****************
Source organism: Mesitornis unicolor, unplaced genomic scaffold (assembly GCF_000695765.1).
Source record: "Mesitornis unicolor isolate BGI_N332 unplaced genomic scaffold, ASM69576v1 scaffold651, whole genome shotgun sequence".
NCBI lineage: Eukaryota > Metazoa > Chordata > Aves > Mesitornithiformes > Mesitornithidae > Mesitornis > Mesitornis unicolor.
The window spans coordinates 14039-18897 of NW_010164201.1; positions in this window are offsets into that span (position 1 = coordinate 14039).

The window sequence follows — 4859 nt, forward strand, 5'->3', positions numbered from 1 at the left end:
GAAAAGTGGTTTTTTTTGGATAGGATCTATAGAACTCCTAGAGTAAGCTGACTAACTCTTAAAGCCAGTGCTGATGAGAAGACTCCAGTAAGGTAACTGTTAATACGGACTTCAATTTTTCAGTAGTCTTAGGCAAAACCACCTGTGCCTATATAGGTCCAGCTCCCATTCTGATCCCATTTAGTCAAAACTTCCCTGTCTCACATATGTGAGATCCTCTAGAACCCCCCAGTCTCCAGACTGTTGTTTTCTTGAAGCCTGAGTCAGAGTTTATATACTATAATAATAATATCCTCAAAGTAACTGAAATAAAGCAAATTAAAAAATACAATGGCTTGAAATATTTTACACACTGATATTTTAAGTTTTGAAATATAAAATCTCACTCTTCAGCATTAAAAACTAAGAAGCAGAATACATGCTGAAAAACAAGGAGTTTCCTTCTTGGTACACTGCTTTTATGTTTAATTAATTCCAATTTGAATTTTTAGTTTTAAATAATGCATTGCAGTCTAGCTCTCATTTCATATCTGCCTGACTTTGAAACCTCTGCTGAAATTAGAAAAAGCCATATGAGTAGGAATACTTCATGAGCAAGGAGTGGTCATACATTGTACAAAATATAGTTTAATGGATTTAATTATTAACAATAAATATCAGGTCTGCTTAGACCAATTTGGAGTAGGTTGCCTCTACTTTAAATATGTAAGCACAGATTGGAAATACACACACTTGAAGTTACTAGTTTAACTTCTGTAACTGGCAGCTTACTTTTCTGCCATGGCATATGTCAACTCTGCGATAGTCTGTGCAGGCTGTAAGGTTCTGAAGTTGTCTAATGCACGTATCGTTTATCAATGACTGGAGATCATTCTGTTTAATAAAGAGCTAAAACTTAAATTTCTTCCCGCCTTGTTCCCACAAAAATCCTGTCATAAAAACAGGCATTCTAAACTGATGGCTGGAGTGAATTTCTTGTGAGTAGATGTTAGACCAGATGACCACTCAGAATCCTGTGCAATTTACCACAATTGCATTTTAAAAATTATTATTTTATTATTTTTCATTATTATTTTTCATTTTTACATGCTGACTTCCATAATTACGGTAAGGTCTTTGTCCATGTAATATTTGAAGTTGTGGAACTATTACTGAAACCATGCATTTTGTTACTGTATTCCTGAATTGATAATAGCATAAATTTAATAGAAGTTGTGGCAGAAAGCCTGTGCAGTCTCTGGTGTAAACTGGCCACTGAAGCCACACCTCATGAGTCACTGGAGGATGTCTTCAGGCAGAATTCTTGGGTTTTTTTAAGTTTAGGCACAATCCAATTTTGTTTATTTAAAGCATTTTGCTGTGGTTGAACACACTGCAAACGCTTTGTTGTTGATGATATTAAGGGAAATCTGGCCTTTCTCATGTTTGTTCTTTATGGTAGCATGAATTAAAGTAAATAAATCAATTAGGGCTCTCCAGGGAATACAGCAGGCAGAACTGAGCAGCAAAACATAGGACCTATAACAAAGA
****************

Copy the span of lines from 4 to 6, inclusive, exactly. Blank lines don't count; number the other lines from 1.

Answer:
The window spans coordinates 14039-18897 of NW_010164201.1; positions in this window are offsets into that span (position 1 = coordinate 14039).

The window sequence follows — 4859 nt, forward strand, 5'->3', positions numbered from 1 at the left end:
GAAAAGTGGTTTTTTTTGGATAGGATCTATAGAACTCCTAGAGTAAGCTGACTAACTCTTAAAGCCAGTGCTGATGAGAAGACTCCAGTAAGGTAACTGTTAATACGGACTTCAATTTTTCAGTAGTCTTAGGCAAAACCACCTGTGCCTATATAGGTCCAGCTCCCATTCTGATCCCATTTAGTCAAAACTTCCCTGTCTCACATATGTGAGATCCTCTAGAACCCCCCAGTCTCCAGACTGTTGTTTTCTTGAAGCCTGAGTCAGAGTTTATATACTATAATAATAATATCCTCAAAGTAACTGAAATAAAGCAAATTAAAAAATACAATGGCTTGAAATATTTTACACACTGATATTTTAAGTTTTGAAATATAAAATCTCACTCTTCAGCATTAAAAACTAAGAAGCAGAATACATGCTGAAAAACAAGGAGTTTCCTTCTTGGTACACTGCTTTTATGTTTAATTAATTCCAATTTGAATTTTTAGTTTTAAATAATGCATTGCAGTCTAGCTCTCATTTCATATCTGCCTGACTTTGAAACCTCTGCTGAAATTAGAAAAAGCCATATGAGTAGGAATACTTCATGAGCAAGGAGTGGTCATACATTGTACAAAATATAGTTTAATGGATTTAATTATTAACAATAAATATCAGGTCTGCTTAGACCAATTTGGAGTAGGTTGCCTCTACTTTAAATATGTAAGCACAGATTGGAAATACACACACTTGAAGTTACTAGTTTAACTTCTGTAACTGGCAGCTTACTTTTCTGCCATGGCATATGTCAACTCTGCGATAGTCTGTGCAGGCTGTAAGGTTCTGAAGTTGTCTAATGCACGTATCGTTTATCAATGACTGGAGATCATTCTGTTTAATAAAGAGCTAAAACTTAAATTTCTTCCCGCCTTGTTCCCACAAAAATCCTGTCATAAAAACAGGCATTCTAAACTGATGGCTGGAGTGAATTTCTTGTGAGTAGATGTTAGACCAGATGACCACTCAGAATCCTGTGCAATTTACCACAATTGCATTTTAAAAATTATTATTTTATTATTTTTCATTATTATTTTTCATTTTTACATGCTGACTTCCATAATTACGGTAAGGTCTTTGTCCATGTAATATTTGAAGTTGTGGAACTATTACTGAAACCATGCATTTTGTTACTGTATTCCTGAATTGATAATAGCATAAATTTAATAGAAGTTGTGGCAGAAAGCCTGTGCAGTCTCTGGTGTAAACTGGCCACTGAAGCCACACCTCATGAGTCACTGGAGGATGTCTTCAGGCAGAATTCTTGGGTTTTTTTAAGTTTAGGCACAATCCAATTTTGTTTATTTAAAGCATTTTGCTGTGGTTGAACACACTGCAAACGCTTTGTTGTTGATGATATTAAGGGAAATCTGGCCTTTCTCATGTTTGTTCTTTATGGTAGCATGAATTAAAGTAAATAAATCAATTAGGGCTCTCCAGGGAATACAGCAGGCAGAACTGAGCAGCAAAACATAGGACCTATAACAAAGA